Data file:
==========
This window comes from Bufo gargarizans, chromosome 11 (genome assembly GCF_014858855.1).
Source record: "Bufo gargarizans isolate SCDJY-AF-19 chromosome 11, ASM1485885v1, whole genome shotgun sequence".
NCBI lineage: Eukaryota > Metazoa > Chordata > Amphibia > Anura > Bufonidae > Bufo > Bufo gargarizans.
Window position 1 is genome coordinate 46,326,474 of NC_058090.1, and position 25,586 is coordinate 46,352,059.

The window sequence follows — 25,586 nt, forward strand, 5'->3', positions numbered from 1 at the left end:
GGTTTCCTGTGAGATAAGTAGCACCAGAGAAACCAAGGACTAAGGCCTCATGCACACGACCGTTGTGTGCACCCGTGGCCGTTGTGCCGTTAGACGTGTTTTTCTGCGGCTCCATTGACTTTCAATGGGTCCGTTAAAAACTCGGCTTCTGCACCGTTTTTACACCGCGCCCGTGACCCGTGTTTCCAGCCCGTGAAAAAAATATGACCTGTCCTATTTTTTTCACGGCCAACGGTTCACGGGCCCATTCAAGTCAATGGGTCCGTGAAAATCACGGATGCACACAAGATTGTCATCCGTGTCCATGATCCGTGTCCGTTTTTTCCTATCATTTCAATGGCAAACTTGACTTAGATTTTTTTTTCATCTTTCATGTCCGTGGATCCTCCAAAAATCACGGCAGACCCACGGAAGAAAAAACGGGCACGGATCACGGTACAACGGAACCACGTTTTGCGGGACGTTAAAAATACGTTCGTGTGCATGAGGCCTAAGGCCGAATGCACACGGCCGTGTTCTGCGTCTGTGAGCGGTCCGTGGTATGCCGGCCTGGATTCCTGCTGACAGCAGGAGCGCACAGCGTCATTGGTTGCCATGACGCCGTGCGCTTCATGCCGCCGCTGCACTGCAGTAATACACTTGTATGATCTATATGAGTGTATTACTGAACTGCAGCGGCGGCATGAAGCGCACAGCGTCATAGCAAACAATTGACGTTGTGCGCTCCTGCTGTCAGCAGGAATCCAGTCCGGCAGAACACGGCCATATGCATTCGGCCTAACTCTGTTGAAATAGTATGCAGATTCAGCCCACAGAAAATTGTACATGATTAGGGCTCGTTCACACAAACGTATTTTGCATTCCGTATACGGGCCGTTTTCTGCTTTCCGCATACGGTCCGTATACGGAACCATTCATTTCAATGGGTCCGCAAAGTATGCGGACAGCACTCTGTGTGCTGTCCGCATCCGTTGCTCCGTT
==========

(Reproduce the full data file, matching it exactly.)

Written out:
This window comes from Bufo gargarizans, chromosome 11 (genome assembly GCF_014858855.1).
Source record: "Bufo gargarizans isolate SCDJY-AF-19 chromosome 11, ASM1485885v1, whole genome shotgun sequence".
NCBI lineage: Eukaryota > Metazoa > Chordata > Amphibia > Anura > Bufonidae > Bufo > Bufo gargarizans.
Window position 1 is genome coordinate 46,326,474 of NC_058090.1, and position 25,586 is coordinate 46,352,059.

The window sequence follows — 25,586 nt, forward strand, 5'->3', positions numbered from 1 at the left end:
GGTTTCCTGTGAGATAAGTAGCACCAGAGAAACCAAGGACTAAGGCCTCATGCACACGACCGTTGTGTGCACCCGTGGCCGTTGTGCCGTTAGACGTGTTTTTCTGCGGCTCCATTGACTTTCAATGGGTCCGTTAAAAACTCGGCTTCTGCACCGTTTTTACACCGCGCCCGTGACCCGTGTTTCCAGCCCGTGAAAAAAATATGACCTGTCCTATTTTTTTCACGGCCAACGGTTCACGGGCCCATTCAAGTCAATGGGTCCGTGAAAATCACGGATGCACACAAGATTGTCATCCGTGTCCATGATCCGTGTCCGTTTTTTCCTATCATTTCAATGGCAAACTTGACTTAGATTTTTTTTTCATCTTTCATGTCCGTGGATCCTCCAAAAATCACGGCAGACCCACGGAAGAAAAAACGGGCACGGATCACGGTACAACGGAACCACGTTTTGCGGGACGTTAAAAATACGTTCGTGTGCATGAGGCCTAAGGCCGAATGCACACGGCCGTGTTCTGCGTCTGTGAGCGGTCCGTGGTATGCCGGCCTGGATTCCTGCTGACAGCAGGAGCGCACAGCGTCATTGGTTGCCATGACGCCGTGCGCTTCATGCCGCCGCTGCACTGCAGTAATACACTTGTATGATCTATATGAGTGTATTACTGAACTGCAGCGGCGGCATGAAGCGCACAGCGTCATAGCAAACAATTGACGTTGTGCGCTCCTGCTGTCAGCAGGAATCCAGTCCGGCAGAACACGGCCATATGCATTCGGCCTAACTCTGTTGAAATAGTATGCAGATTCAGCCCACAGAAAATTGTACATGATTAGGGCTCGTTCACACAAACGTATTTTGCATTCCGTATACGGGCCGTTTTCTGCTTTCCGCATACGGTCCGTATACGGAACCATTCATTTCAATGGGTCCGCAAAGTATGCGGACAGCACTCTGTGTGCTGTCCGCATCCGTTGCTCCGTT